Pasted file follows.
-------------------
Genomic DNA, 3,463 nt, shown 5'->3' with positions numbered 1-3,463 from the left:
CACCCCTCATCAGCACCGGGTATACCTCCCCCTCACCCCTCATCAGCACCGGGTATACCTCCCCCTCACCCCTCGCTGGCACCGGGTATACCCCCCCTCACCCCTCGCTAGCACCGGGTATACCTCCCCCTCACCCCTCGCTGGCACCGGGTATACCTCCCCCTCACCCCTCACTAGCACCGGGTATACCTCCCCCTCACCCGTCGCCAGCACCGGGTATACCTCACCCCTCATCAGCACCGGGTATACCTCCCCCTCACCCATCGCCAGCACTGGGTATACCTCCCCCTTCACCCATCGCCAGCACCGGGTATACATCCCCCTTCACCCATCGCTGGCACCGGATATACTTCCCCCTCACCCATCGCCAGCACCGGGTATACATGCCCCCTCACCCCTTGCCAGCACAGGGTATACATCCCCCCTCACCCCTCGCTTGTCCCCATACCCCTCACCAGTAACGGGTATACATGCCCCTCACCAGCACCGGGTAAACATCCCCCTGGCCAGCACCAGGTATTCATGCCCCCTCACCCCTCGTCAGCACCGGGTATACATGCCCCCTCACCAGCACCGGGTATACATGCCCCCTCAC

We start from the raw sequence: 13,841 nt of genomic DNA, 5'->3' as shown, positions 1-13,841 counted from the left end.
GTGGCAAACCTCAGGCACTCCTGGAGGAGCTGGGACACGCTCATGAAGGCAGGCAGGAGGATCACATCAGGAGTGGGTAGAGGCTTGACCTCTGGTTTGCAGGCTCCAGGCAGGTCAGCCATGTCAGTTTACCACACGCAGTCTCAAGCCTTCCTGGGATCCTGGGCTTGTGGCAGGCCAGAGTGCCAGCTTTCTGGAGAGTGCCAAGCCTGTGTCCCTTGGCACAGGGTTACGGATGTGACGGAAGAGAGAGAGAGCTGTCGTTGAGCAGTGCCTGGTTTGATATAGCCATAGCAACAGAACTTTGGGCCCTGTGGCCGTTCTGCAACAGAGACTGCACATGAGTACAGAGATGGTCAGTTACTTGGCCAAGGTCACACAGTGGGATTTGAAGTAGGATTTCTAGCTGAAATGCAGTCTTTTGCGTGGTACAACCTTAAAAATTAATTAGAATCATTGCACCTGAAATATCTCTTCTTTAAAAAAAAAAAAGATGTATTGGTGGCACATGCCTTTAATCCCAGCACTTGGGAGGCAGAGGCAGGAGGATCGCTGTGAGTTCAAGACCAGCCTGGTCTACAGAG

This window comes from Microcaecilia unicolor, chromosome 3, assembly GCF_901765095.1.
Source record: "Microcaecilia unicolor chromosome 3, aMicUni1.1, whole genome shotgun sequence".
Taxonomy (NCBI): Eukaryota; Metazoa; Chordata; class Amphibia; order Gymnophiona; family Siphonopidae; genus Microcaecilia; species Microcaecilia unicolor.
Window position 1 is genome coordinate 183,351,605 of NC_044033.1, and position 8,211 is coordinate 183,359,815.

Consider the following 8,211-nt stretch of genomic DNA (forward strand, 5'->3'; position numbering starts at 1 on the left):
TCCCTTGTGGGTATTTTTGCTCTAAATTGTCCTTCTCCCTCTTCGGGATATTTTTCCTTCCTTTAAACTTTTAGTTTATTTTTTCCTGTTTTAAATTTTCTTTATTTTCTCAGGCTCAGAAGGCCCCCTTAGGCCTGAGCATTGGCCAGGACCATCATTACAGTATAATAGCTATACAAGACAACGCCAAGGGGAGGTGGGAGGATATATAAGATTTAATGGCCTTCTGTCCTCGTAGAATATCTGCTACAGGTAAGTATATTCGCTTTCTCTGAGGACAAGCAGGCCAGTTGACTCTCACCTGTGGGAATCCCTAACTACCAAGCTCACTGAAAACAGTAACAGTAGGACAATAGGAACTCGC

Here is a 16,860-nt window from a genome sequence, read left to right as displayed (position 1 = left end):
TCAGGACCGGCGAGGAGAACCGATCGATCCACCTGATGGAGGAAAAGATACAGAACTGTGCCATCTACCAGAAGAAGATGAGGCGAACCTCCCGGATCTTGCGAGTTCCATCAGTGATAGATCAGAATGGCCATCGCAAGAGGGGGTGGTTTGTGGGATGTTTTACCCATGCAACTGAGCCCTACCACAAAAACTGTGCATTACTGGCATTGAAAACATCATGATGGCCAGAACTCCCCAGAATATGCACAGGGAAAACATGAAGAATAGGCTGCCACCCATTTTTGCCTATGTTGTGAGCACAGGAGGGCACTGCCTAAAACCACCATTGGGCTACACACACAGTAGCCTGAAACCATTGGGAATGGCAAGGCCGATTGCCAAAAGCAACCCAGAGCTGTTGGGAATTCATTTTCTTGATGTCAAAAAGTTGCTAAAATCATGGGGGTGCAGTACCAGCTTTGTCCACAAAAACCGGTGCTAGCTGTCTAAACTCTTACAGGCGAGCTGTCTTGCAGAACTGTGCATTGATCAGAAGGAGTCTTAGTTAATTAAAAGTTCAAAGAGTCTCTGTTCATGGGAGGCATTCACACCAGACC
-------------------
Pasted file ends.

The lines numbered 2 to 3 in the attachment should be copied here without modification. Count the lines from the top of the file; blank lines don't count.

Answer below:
CACCCCTCATCAGCACCGGGTATACCTCCCCCTCACCCCTCATCAGCACCGGGTATACCTCCCCCTCACCCCTCGCTGGCACCGGGTATACCCCCCCTCACCCCTCGCTAGCACCGGGTATACCTCCCCCTCACCCCTCGCTGGCACCGGGTATACCTCCCCCTCACCCCTCACTAGCACCGGGTATACCTCCCCCTCACCCGTCGCCAGCACCGGGTATACCTCACCCCTCATCAGCACCGGGTATACCTCCCCCTCACCCATCGCCAGCACTGGGTATACCTCCCCCTTCACCCATCGCCAGCACCGGGTATACATCCCCCTTCACCCATCGCTGGCACCGGATATACTTCCCCCTCACCCATCGCCAGCACCGGGTATACATGCCCCCTCACCCCTTGCCAGCACAGGGTATACATCCCCCCTCACCCCTCGCTTGTCCCCATACCCCTCACCAGTAACGGGTATACATGCCCCTCACCAGCACCGGGTAAACATCCCCCTGGCCAGCACCAGGTATTCATGCCCCCTCACCCCTCGTCAGCACCGGGTATACATGCCCCCTCACCAGCACCGGGTATACATGCCCCCTCAC

We start from the raw sequence: 13,841 nt of genomic DNA, 5'->3' as shown, positions 1-13,841 counted from the left end.